[Column] Maria Auma: Let's really talk AfCFTA
Finally! Africa seems to have woken up! Or at least her leaders have. Or have they? It is sad that it had to take nearly two decades for the continent to realize that a unified continent benefits the people in her country.
I did write a post related to this where I criticized Africa’s inability to create an enabling environment for entrepreneurs. I guess someone did read that blog and decided to act on it. But let’s be clear - this is not just about increasing GDP, or profits. It is also about improving the African way of life and building a system that enables citizens to thrive.
When I envision AfCFTA, I see a continent where the cost of trade is cut by nearly 80 per cent. Having been in the importation business for over three years I will say first hand that the one thing that eats up our profits the most was the importation taxes and duties. We calculated that importing a container alone was nearly the same price as purchasing the container itself, doubling our costs in the process, and that is not considering the freight and storage costs. Having regional trade agreements like COMESA and SADC may go some way in curbing these costs, but it is still a very small, tiny little way. If I think about the cost of doing business elsewhere, for example in China or the US, the only costs traders have to incure are the usual transportation costs, local taxes and occasional surcharges. This is because somehow their government understands the importance of collectivism and the advantage of operating under a single monetary system.
I cannot begin to think of the number of times I have lost money in foreign exchange within Africa because the country I am visiting won’t accept my Ugandan shillings. And I do not blame them, but we have to ask ourselves with sincerity how it benefits us to lose money in mere forex, when we could be increasing the continents financial reserves by operating under one single monetary system. As I type this, I still have lose change from my trips to Ghana, Nigeria and Egypt because the forex in Uganda did not have an equivalent value for it. You may say that ah well, this is small change, why make such a big fuss about it? But if you look at the numbers and do the math, you will realize that it does add up to over 200 million dollars annually and that is a conservative estimate. Imagine what that kind of money can do for communities in Africa, improving roads, providing better access to electricity and even safer drinking water. It’s the little things.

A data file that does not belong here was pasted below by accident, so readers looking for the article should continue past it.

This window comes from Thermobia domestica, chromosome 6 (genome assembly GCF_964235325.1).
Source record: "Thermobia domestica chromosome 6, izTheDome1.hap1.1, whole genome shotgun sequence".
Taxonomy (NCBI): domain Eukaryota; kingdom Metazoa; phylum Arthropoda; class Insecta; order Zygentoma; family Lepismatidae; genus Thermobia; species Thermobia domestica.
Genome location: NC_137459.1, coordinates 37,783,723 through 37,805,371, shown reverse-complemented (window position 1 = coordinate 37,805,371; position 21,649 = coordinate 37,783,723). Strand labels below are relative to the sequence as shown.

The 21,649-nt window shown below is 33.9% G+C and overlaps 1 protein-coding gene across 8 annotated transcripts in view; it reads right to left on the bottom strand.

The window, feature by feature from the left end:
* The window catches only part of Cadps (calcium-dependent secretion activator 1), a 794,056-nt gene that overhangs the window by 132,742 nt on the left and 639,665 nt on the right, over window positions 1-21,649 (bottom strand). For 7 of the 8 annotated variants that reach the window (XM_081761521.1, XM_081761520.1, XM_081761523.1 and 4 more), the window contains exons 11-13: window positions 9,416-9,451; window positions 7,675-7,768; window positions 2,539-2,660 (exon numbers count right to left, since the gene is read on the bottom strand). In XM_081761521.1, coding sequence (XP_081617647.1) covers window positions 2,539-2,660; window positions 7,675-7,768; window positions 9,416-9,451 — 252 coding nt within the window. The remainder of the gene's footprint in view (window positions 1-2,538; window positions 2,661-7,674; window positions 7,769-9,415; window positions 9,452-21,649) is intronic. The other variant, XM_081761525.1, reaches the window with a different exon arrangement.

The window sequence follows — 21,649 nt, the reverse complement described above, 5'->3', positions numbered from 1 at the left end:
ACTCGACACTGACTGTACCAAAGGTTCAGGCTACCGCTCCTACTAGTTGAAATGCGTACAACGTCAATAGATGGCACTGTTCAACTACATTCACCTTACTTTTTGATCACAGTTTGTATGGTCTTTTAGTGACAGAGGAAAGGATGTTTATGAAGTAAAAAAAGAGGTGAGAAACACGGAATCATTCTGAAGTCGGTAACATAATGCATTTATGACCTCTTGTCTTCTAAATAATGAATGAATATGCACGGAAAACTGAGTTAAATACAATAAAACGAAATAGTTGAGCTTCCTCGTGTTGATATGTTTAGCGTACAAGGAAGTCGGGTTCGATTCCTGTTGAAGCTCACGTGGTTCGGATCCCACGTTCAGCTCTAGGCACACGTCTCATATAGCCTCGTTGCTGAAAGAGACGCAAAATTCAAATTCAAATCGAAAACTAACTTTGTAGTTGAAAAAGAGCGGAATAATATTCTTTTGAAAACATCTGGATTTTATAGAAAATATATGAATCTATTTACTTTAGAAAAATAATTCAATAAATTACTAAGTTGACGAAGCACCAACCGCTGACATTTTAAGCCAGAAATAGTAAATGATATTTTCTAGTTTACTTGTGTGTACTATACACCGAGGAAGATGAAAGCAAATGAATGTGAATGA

And while we are at it, let us also talk about this visa issue. It begs the question; do we as Africans simply enjoy shooting ourselves in the foot every time? Because I cannot imagine why it is not common sense to abolish visas in Africa. And honestly it is short of a disgrace that we cannot travel freely to member states within the region, and yet we want the rest of the world to call us the “continent on the rise”. In the past month alone I have had to pass on opportunities to participate in conferences because of visa costs and exorbitant airfares. Take for example the fact that a flight from East Africa to Ghana would cost roughly 500 – 600 dollars, about 150 more than a flight from the States to the UK.
Don’t get me wrong, I love my continent, which is why as BLI we are already implementing a series of development projects in the region, but good heavens, I bleed sometimes when I think of the damage, be it intentional or otherwise, that we do to each other. So will leaders of the 55 African countries please get a grip and start to govern with continental vision instead of personal ambition? And then let us have a discussion about growing and utilizing our own financial reserves. And if the leaders of today cannot get over their high horses and stop governing like they are over-rated chiefs protecting their kingdoms, and really get down to the heart of the matter to build an African system that truly works for Africans, then I assure you that the leaders of tomorrow, who by the way constitute over 220 million, and of which I am a part, will certainly do a much finer, swifter job of it. Or we could all just not take this seriously and go on talking about brain drain for the next two decades. Our destiny is literally in our hands, so help me God!
This column a contribution to [Africa CEO Forum] What are the opportunities that AfCFTA brings for business?
You will find this forum here.